With Britons being urged to stay at home to stop the spread of coronavirus, many people are ordering groceries online.
However, as demand for food delivery has surge, the waiting time to order has increased with it.
Twitter user Dominic Wakeford summed up the experience by posting a picture of his waiting time with online grocery retailer Ocado – which stood at “about two hours”.
The screenshot of his virtual queue also showed that he was in position 4,636 of 10,700 people all waiting to order.
Missing the thrill of getting tickets for cultural events? Go on the Ocado website to recreate the experience. pic.twitter.com/JXgIV7j6O8
— Dominic Wakeford (@domwakeford) March 18, 2020
Others also shared their experiences of trying to order from online grocery shopping websites as they were overloaded by demand.
Currently 2043 in the queue to just get onto the Ocado website.
— Sarah Mattocks 🕷🕸 (@sarah_mattocks) March 17, 2020
@Ocado I have been charged my usual 2.99 smart pass payment today although I am unable to access your app and now the website is showing me this!! Its almost impossible for me to use your service! How do I go about cancelling my Smart Pass and getting a refund this is ridiculous pic.twitter.com/VDLTuFs2Pl
— Marzipanpanda (@marzipanpanda) March 18, 2020
We occasionally use Ocado for work, so thought I would check how its getting on.....luckily we don't need to order 😱 pic.twitter.com/dM2XSRyaeD
— Chris Bignell (@chrisbignell) March 18, 2020
— Nick Marchini (@Nick_Marchini) March 18, 2020
As a result of the massive demand, Ocado has announced it is no longer taking new customers.
The company said in a statement it was “working hard to increase our delivery capacity”.
Ocado have stopped taking new customers. Their website is currently down. Extraordinary times for online food retail.
The one area of retail that is experiencing a bounce in coronavirus times & many are unable to cope with surge in demand. pic.twitter.com/YXWjDTNQLs
— Ashley Armstrong (@AArmstrong_says) March 13, 2020
Supermarkets have seen a huge surge in demand for delivery services – no slots are available until next month for both Tesco and Waitrose in some parts of the South East.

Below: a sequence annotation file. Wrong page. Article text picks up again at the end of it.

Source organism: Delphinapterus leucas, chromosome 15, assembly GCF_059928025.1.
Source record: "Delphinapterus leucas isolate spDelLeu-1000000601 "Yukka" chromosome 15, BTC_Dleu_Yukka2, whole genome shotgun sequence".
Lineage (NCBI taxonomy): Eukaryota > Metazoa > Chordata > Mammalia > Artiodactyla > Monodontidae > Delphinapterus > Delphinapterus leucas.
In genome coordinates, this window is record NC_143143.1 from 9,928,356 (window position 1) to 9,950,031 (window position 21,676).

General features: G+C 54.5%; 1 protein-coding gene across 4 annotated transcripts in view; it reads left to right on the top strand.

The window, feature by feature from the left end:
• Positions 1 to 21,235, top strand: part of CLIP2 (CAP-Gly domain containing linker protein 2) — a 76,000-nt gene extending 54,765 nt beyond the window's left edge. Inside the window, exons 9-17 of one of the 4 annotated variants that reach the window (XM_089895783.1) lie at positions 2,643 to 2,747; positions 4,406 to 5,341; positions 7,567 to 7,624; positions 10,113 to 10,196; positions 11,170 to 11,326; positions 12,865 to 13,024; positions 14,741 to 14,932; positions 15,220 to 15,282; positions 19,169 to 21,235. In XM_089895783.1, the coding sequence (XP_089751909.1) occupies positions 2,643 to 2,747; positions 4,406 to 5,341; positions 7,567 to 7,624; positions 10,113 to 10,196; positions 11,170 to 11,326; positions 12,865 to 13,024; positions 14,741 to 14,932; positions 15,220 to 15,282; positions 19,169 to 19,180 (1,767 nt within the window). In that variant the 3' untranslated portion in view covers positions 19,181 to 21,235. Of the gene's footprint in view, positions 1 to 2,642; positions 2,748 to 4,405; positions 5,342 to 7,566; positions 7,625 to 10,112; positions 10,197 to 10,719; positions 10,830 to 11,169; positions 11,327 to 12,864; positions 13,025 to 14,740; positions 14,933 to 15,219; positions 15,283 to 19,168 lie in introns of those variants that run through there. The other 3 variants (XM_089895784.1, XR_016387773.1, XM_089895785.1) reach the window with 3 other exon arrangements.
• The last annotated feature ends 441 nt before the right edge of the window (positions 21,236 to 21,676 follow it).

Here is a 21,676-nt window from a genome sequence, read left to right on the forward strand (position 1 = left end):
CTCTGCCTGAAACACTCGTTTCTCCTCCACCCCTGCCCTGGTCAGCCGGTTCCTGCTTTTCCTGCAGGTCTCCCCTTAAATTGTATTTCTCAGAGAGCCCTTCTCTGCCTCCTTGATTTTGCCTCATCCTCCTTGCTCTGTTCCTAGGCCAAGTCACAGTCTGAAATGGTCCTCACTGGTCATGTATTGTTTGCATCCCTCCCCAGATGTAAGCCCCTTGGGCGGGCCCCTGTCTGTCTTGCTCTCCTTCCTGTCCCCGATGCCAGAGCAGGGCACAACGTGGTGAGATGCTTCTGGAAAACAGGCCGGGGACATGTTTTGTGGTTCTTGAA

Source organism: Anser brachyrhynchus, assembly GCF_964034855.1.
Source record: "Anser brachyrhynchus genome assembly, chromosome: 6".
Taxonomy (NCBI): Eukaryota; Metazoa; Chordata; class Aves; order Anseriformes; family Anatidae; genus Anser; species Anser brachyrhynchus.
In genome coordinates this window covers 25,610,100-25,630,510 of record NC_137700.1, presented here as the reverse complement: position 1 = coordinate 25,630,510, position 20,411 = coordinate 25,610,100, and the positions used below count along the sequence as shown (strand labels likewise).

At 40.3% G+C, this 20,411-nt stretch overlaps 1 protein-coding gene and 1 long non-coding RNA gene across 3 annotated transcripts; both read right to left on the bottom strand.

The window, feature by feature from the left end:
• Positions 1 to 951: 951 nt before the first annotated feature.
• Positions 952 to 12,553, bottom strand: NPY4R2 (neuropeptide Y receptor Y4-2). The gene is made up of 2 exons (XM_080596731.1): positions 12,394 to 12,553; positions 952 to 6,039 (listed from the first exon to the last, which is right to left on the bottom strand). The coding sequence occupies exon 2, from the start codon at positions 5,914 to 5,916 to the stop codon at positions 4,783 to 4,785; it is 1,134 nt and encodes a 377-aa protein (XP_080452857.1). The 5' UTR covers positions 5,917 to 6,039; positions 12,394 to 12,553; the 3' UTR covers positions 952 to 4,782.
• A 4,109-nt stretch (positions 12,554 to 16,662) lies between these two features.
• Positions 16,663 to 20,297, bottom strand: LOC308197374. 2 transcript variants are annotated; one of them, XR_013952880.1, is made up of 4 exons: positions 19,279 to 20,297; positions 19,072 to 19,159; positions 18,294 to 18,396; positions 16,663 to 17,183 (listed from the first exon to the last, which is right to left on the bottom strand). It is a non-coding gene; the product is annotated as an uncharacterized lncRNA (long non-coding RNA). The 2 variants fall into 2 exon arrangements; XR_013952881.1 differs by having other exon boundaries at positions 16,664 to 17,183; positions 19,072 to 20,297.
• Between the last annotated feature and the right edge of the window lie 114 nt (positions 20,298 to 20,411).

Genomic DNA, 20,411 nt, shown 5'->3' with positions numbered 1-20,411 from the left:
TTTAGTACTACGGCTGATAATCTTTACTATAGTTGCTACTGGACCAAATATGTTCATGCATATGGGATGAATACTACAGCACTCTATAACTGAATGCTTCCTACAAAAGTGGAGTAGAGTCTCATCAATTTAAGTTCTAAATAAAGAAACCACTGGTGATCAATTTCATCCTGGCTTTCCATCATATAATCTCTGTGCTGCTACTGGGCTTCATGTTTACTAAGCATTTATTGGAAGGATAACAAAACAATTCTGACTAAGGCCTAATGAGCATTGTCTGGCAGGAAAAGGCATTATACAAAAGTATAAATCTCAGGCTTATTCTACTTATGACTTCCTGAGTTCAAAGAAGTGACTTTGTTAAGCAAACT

Meanwhile, Sainsbury’s chief executive Mike Coupe has said all stores will be open only to the elderly and vulnerable for the first hour of trading on Thursday, but they will also open for an hour longer so other shoppers do not miss out.
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Coupe added that as of Thursday, Sainsbury's will be closing its cafes and its meat, fish and pizza counters to free up freight capacity for essential products.
Customers will also only be able to buy a maximum of three of any grocery product and a maximum of two on the most popular items such as toilet roll, soap and UHT milk from Wednesday onward.
Iceland outlets across the country have also introduced reserved time slots to give the vulnerable and the elderly a chance to shop in store.
Tesco has also brought in similar purchasing restrictions to curb panic-buying, particularly on antibacterial wipes, dried pasta and toilet roll.
It was forced to take its mobile app offline temporarily due to high demand on Tuesday, and announced it would be reducing the hours of all of its 24-hour stores to 6am to 10pm.
Elsewhere, Morrisons announced on Tuesday it is creating 3,500 jobs to meet surging demand for its home delivery service.
The chain said it would be recruiting 2,500 pickers and drivers and hiring about 1,000 people to work in distribution centres.
It is also planning a new call centre for those without access to online shopping, and is launching of a new range of simple-to-order food parcels on next Monday.
The surge in delivery demand came as transport secretary Grant Shapps authorised a temporary relaxation, until 16 April, of the drivers' hours rules to help deliver goods to stores across the country.
A Department for Transport statement said the relaxation applies only to drivers supplying food and "essential products to supermarkets”.
it added: "This includes the movement of such goods from importers, manufactures and suppliers to distribution centres. It does not apply to drivers undertaking deliveries directly to consumers.”